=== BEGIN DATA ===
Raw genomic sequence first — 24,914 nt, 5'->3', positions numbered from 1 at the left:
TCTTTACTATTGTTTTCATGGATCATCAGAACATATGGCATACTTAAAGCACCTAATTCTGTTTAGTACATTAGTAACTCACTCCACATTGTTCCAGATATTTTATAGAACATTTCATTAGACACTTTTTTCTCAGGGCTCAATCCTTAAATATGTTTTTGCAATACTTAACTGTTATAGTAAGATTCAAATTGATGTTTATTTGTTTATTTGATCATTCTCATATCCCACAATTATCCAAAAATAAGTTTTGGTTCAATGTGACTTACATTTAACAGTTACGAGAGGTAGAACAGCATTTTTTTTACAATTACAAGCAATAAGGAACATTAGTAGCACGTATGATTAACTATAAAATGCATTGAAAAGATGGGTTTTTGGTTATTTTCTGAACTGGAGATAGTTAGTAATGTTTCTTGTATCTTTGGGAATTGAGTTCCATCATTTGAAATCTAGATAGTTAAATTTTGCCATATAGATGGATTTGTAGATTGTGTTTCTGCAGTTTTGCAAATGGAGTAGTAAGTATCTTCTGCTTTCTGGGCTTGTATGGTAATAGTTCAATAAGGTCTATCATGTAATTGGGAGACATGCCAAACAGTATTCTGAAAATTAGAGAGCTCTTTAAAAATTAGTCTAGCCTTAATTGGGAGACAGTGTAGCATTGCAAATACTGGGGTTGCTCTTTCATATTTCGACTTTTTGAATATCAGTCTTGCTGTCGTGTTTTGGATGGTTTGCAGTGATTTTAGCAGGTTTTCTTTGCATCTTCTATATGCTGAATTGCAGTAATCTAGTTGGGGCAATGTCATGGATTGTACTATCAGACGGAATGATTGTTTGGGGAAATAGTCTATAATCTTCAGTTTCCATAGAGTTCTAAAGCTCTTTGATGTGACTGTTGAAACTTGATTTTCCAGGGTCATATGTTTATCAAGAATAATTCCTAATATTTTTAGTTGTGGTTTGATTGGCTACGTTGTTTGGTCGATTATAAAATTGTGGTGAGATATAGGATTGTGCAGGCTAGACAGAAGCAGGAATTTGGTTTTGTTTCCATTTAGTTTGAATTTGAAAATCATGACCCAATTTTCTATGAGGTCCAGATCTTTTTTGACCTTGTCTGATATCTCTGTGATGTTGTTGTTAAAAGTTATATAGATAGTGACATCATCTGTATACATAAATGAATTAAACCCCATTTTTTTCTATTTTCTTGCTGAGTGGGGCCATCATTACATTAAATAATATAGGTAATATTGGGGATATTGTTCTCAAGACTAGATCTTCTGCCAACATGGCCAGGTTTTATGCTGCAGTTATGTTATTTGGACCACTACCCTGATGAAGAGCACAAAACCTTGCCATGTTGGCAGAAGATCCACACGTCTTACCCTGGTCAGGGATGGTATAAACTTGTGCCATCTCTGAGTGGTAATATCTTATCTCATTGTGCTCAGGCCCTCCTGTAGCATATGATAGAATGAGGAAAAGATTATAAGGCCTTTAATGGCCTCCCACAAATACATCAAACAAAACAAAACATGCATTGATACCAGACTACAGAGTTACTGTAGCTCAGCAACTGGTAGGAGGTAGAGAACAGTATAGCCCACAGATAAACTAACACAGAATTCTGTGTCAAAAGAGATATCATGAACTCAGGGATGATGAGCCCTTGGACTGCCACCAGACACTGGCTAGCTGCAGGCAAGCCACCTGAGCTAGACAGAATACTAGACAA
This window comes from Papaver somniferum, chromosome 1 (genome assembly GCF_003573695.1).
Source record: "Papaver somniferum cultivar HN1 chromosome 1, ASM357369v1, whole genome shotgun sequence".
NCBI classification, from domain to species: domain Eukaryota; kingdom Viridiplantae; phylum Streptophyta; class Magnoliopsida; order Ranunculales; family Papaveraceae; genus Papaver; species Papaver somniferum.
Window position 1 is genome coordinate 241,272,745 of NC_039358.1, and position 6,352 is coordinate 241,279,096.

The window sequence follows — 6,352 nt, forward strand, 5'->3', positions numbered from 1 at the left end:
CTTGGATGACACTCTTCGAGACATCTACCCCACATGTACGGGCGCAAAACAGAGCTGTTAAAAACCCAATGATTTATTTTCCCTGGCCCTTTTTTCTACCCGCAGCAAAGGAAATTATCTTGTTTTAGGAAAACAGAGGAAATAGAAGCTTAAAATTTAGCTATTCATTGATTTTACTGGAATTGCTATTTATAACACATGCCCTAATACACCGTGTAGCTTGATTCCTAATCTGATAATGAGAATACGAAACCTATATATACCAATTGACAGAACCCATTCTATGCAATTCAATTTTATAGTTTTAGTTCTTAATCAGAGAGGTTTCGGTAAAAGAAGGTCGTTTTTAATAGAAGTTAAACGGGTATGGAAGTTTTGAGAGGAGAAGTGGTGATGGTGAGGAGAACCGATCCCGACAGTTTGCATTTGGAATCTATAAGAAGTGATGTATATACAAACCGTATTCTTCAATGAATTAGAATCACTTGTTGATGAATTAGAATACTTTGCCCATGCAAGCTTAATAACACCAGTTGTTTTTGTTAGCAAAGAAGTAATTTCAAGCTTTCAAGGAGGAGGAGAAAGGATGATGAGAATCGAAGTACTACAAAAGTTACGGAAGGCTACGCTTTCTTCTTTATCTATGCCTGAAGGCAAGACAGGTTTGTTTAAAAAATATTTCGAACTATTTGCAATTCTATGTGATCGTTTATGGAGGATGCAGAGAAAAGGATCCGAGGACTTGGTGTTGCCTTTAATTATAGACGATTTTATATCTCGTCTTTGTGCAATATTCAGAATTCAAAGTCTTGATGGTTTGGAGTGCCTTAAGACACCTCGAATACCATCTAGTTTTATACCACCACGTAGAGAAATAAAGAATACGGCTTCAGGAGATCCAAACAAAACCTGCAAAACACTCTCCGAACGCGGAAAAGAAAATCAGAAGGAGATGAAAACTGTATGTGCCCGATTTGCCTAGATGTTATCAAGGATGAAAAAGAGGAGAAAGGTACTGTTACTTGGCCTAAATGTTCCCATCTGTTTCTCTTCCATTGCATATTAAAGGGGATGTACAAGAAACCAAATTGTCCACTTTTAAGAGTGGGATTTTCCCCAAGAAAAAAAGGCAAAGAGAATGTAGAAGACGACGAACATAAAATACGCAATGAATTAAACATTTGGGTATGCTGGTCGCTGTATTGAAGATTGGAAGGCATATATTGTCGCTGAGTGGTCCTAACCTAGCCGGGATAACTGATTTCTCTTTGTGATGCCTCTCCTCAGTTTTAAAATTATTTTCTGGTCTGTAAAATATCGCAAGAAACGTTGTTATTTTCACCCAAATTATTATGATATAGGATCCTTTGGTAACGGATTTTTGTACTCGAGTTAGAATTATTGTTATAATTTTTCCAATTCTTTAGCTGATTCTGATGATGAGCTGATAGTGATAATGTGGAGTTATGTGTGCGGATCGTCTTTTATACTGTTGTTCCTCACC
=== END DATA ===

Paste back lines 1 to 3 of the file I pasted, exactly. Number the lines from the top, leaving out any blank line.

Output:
Raw genomic sequence first — 24,914 nt, 5'->3', positions numbered from 1 at the left:
TCTTTACTATTGTTTTCATGGATCATCAGAACATATGGCATACTTAAAGCACCTAATTCTGTTTAGTACATTAGTAACTCACTCCACATTGTTCCAGATATTTTATAGAACATTTCATTAGACACTTTTTTCTCAGGGCTCAATCCTTAAATATGTTTTTGCAATACTTAACTGTTATAGTAAGATTCAAATTGATGTTTATTTGTTTATTTGATCATTCTCATATCCCACAATTATCCAAAAATAAGTTTTGGTTCAATGTGACTTACATTTAACAGTTACGAGAGGTAGAACAGCATTTTTTTTACAATTACAAGCAATAAGGAACATTAGTAGCACGTATGATTAACTATAAAATGCATTGAAAAGATGGGTTTTTGGTTATTTTCTGAACTGGAGATAGTTAGTAATGTTTCTTGTATCTTTGGGAATTGAGTTCCATCATTTGAAATCTAGATAGTTAAATTTTGCCATATAGATGGATTTGTAGATTGTGTTTCTGCAGTTTTGCAAATGGAGTAGTAAGTATCTTCTGCTTTCTGGGCTTGTATGGTAATAGTTCAATAAGGTCTATCATGTAATTGGGAGACATGCCAAACAGTATTCTGAAAATTAGAGAGCTCTTTAAAAATTAGTCTAGCCTTAATTGGGAGACAGTGTAGCATTGCAAATACTGGGGTTGCTCTTTCATATTTCGACTTTTTGAATATCAGTCTTGCTGTCGTGTTTTGGATGGTTTGCAGTGATTTTAGCAGGTTTTCTTTGCATCTTCTATATGCTGAATTGCAGTAATCTAGTTGGGGCAATGTCATGGATTGTACTATCAGACGGAATGATTGTTTGGGGAAATAGTCTATAATCTTCAGTTTCCATAGAGTTCTAAAGCTCTTTGATGTGACTGTTGAAACTTGATTTTCCAGGGTCATATGTTTATCAAGAATAATTCCTAATATTTTTAGTTGTGGTTTGATTGGCTACGTTGTTTGGTCGATTATAAAATTGTGGTGAGATATAGGATTGTGCAGGCTAGACAGAAGCAGGAATTTGGTTTTGTTTCCATTTAGTTTGAATTTGAAAATCATGACCCAATTTTCTATGAGGTCCAGATCTTTTTTGACCTTGTCTGATATCTCTGTGATGTTGTTGTTAAAAGTTATATAGATAGTGACATCATCTGTATACATAAATGAATTAAACCCCATTTTTTTCTATTTTCTTGCTGAGTGGGGCCATCATTACATTAAATAATATAGGTAATATTGGGGATATTGTTCTCAAGACTAGATCTTCTGCCAACATGGCCAGGTTTTATGCTGCAGTTATGTTATTTGGACCACTACCCTGATGAAGAGCACAAAACCTTGCCATGTTGGCAGAAGATCCACACGTCTTACCCTGGTCAGGGATGGTATAAACTTGTGCCATCTCTGAGTGGTAATATCTTATCTCATTGTGCTCAGGCCCTCCTGTAGCATATGATAGAATGAGGAAAAGATTATAAGGCCTTTAATGGCCTCCCACAAATACATCAAACAAAACAAAACATGCATTGATACCAGACTACAGAGTTACTGTAGCTCAGCAACTGGTAGGAGGTAGAGAACAGTATAGCCCACAGATAAACTAACACAGAATTCTGTGTCAAAAGAGATATCATGAACTCAGGGATGATGAGCCCTTGGACTGCCACCAGACACTGGCTAGCTGCAGGCAAGCCACCTGAGCTAGACAGAATACTAGACAA
This window comes from Papaver somniferum, chromosome 1 (genome assembly GCF_003573695.1).